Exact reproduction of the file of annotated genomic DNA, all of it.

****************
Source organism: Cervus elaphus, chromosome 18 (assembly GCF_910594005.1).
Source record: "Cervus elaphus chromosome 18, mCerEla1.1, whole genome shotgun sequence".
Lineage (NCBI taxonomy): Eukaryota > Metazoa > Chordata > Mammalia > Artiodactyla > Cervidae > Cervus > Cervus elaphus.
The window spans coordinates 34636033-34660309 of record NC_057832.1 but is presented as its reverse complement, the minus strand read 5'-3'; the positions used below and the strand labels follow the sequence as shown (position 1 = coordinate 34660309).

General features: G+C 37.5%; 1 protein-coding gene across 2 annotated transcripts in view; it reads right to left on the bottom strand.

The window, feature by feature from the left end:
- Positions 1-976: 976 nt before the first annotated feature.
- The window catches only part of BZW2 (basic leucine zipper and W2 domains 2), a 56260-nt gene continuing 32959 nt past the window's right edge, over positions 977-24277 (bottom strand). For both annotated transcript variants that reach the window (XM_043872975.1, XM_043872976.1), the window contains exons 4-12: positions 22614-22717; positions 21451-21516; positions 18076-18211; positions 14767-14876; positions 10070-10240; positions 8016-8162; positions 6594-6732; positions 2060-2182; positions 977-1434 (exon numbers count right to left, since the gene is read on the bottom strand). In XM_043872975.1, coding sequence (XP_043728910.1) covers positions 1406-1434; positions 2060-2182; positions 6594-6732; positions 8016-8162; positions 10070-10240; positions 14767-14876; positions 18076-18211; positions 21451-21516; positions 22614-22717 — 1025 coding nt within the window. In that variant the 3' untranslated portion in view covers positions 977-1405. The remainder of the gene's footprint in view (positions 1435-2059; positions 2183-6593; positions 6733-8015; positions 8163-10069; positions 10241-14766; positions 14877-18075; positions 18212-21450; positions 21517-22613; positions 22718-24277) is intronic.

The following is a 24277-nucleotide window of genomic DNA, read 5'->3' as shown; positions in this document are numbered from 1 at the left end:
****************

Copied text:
Source organism: Cervus elaphus, chromosome 18 (assembly GCF_910594005.1).
Source record: "Cervus elaphus chromosome 18, mCerEla1.1, whole genome shotgun sequence".
Lineage (NCBI taxonomy): Eukaryota > Metazoa > Chordata > Mammalia > Artiodactyla > Cervidae > Cervus > Cervus elaphus.
The window spans coordinates 34636033-34660309 of record NC_057832.1 but is presented as its reverse complement, the minus strand read 5'-3'; the positions used below and the strand labels follow the sequence as shown (position 1 = coordinate 34660309).

General features: G+C 37.5%; 1 protein-coding gene across 2 annotated transcripts in view; it reads right to left on the bottom strand.

The window, feature by feature from the left end:
- Positions 1-976: 976 nt before the first annotated feature.
- The window catches only part of BZW2 (basic leucine zipper and W2 domains 2), a 56260-nt gene continuing 32959 nt past the window's right edge, over positions 977-24277 (bottom strand). For both annotated transcript variants that reach the window (XM_043872975.1, XM_043872976.1), the window contains exons 4-12: positions 22614-22717; positions 21451-21516; positions 18076-18211; positions 14767-14876; positions 10070-10240; positions 8016-8162; positions 6594-6732; positions 2060-2182; positions 977-1434 (exon numbers count right to left, since the gene is read on the bottom strand). In XM_043872975.1, coding sequence (XP_043728910.1) covers positions 1406-1434; positions 2060-2182; positions 6594-6732; positions 8016-8162; positions 10070-10240; positions 14767-14876; positions 18076-18211; positions 21451-21516; positions 22614-22717 — 1025 coding nt within the window. In that variant the 3' untranslated portion in view covers positions 977-1405. The remainder of the gene's footprint in view (positions 1435-2059; positions 2183-6593; positions 6733-8015; positions 8163-10069; positions 10241-14766; positions 14877-18075; positions 18212-21450; positions 21517-22613; positions 22718-24277) is intronic.

The following is a 24277-nucleotide window of genomic DNA, read 5'->3' as shown; positions in this document are numbered from 1 at the left end: